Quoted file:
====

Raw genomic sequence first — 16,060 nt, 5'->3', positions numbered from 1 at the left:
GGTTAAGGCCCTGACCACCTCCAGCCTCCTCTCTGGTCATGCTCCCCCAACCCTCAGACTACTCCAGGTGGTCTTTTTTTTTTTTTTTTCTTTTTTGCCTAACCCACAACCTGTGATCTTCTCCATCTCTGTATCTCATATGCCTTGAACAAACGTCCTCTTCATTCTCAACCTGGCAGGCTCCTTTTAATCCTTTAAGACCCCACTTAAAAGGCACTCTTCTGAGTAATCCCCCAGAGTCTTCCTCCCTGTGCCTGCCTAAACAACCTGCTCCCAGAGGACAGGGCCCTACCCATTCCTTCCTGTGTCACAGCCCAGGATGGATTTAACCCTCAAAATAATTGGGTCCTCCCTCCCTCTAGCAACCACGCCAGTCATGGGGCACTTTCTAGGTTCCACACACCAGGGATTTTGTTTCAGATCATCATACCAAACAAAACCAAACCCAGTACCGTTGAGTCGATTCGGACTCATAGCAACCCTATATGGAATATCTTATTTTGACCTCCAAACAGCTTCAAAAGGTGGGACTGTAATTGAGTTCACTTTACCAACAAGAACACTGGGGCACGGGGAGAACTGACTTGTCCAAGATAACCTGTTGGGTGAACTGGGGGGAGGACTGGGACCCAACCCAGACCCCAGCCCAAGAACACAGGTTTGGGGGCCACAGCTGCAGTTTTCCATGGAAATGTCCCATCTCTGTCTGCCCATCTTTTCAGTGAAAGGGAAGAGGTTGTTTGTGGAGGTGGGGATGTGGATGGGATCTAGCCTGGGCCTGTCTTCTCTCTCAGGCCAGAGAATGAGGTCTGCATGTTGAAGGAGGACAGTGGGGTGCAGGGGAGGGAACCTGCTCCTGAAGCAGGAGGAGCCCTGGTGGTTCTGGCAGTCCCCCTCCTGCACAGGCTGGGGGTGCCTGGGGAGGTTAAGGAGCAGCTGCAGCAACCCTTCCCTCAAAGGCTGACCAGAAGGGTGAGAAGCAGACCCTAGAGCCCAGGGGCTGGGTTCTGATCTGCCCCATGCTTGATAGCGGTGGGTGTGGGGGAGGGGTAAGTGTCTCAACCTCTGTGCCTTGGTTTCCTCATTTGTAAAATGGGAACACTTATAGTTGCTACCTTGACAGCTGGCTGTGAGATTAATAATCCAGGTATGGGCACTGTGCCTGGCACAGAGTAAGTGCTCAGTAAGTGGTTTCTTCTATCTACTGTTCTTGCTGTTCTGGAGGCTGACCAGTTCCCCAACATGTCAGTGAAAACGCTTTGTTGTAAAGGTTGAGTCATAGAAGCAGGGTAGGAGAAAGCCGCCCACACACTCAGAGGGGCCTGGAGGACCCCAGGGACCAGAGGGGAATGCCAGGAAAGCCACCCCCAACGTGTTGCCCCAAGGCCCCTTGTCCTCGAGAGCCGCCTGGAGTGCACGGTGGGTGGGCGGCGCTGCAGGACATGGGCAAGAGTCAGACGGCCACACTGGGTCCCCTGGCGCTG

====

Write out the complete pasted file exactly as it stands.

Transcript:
Raw genomic sequence first — 16,060 nt, 5'->3', positions numbered from 1 at the left:
GGTTAAGGCCCTGACCACCTCCAGCCTCCTCTCTGGTCATGCTCCCCCAACCCTCAGACTACTCCAGGTGGTCTTTTTTTTTTTTTTTTCTTTTTTGCCTAACCCACAACCTGTGATCTTCTCCATCTCTGTATCTCATATGCCTTGAACAAACGTCCTCTTCATTCTCAACCTGGCAGGCTCCTTTTAATCCTTTAAGACCCCACTTAAAAGGCACTCTTCTGAGTAATCCCCCAGAGTCTTCCTCCCTGTGCCTGCCTAAACAACCTGCTCCCAGAGGACAGGGCCCTACCCATTCCTTCCTGTGTCACAGCCCAGGATGGATTTAACCCTCAAAATAATTGGGTCCTCCCTCCCTCTAGCAACCACGCCAGTCATGGGGCACTTTCTAGGTTCCACACACCAGGGATTTTGTTTCAGATCATCATACCAAACAAAACCAAACCCAGTACCGTTGAGTCGATTCGGACTCATAGCAACCCTATATGGAATATCTTATTTTGACCTCCAAACAGCTTCAAAAGGTGGGACTGTAATTGAGTTCACTTTACCAACAAGAACACTGGGGCACGGGGAGAACTGACTTGTCCAAGATAACCTGTTGGGTGAACTGGGGGGAGGACTGGGACCCAACCCAGACCCCAGCCCAAGAACACAGGTTTGGGGGCCACAGCTGCAGTTTTCCATGGAAATGTCCCATCTCTGTCTGCCCATCTTTTCAGTGAAAGGGAAGAGGTTGTTTGTGGAGGTGGGGATGTGGATGGGATCTAGCCTGGGCCTGTCTTCTCTCTCAGGCCAGAGAATGAGGTCTGCATGTTGAAGGAGGACAGTGGGGTGCAGGGGAGGGAACCTGCTCCTGAAGCAGGAGGAGCCCTGGTGGTTCTGGCAGTCCCCCTCCTGCACAGGCTGGGGGTGCCTGGGGAGGTTAAGGAGCAGCTGCAGCAACCCTTCCCTCAAAGGCTGACCAGAAGGGTGAGAAGCAGACCCTAGAGCCCAGGGGCTGGGTTCTGATCTGCCCCATGCTTGATAGCGGTGGGTGTGGGGGAGGGGTAAGTGTCTCAACCTCTGTGCCTTGGTTTCCTCATTTGTAAAATGGGAACACTTATAGTTGCTACCTTGACAGCTGGCTGTGAGATTAATAATCCAGGTATGGGCACTGTGCCTGGCACAGAGTAAGTGCTCAGTAAGTGGTTTCTTCTATCTACTGTTCTTGCTGTTCTGGAGGCTGACCAGTTCCCCAACATGTCAGTGAAAACGCTTTGTTGTAAAGGTTGAGTCATAGAAGCAGGGTAGGAGAAAGCCGCCCACACACTCAGAGGGGCCTGGAGGACCCCAGGGACCAGAGGGGAATGCCAGGAAAGCCACCCCCAACGTGTTGCCCCAAGGCCCCTTGTCCTCGAGAGCCGCCTGGAGTGCACGGTGGGTGGGCGGCGCTGCAGGACATGGGCAAGAGTCAGACGGCCACACTGGGTCCCCTGGCGCTG